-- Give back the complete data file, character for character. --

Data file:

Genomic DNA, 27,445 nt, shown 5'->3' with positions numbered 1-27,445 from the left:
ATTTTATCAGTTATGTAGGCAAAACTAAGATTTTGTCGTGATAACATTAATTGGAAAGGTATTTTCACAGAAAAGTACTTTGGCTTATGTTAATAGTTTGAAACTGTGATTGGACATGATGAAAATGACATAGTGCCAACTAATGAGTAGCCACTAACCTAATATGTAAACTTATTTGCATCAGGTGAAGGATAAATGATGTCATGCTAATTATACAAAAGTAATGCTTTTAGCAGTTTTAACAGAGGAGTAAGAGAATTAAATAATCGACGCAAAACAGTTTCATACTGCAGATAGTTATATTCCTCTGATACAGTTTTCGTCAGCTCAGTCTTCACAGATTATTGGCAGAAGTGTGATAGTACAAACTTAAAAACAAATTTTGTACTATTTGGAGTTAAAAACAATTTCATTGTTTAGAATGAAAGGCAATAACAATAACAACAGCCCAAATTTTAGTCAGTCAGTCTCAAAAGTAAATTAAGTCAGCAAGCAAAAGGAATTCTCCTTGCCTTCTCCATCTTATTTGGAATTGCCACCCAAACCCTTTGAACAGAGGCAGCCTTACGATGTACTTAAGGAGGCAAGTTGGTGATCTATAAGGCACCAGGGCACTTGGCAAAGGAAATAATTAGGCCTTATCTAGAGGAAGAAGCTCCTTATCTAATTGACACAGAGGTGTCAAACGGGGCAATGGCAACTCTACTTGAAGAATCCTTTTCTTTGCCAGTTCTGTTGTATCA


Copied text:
Genomic DNA, 27,445 nt, shown 5'->3' with positions numbered 1-27,445 from the left:
ATTTTATCAGTTATGTAGGCAAAACTAAGATTTTGTCGTGATAACATTAATTGGAAAGGTATTTTCACAGAAAAGTACTTTGGCTTATGTTAATAGTTTGAAACTGTGATTGGACATGATGAAAATGACATAGTGCCAACTAATGAGTAGCCACTAACCTAATATGTAAACTTATTTGCATCAGGTGAAGGATAAATGATGTCATGCTAATTATACAAAAGTAATGCTTTTAGCAGTTTTAACAGAGGAGTAAGAGAATTAAATAATCGACGCAAAACAGTTTCATACTGCAGATAGTTATATTCCTCTGATACAGTTTTCGTCAGCTCAGTCTTCACAGATTATTGGCAGAAGTGTGATAGTACAAACTTAAAAACAAATTTTGTACTATTTGGAGTTAAAAACAATTTCATTGTTTAGAATGAAAGGCAATAACAATAACAACAGCCCAAATTTTAGTCAGTCAGTCTCAAAAGTAAATTAAGTCAGCAAGCAAAAGGAATTCTCCTTGCCTTCTCCATCTTATTTGGAATTGCCACCCAAACCCTTTGAACAGAGGCAGCCTTACGATGTACTTAAGGAGGCAAGTTGGTGATCTATAAGGCACCAGGGCACTTGGCAAAGGAAATAATTAGGCCTTATCTAGAGGAAGAAGCTCCTTATCTAATTGACACAGAGGTGTCAAACGGGGCAATGGCAACTCTACTTGAAGAATCCTTTTCTTTGCCAGTTCTGTTGTATCA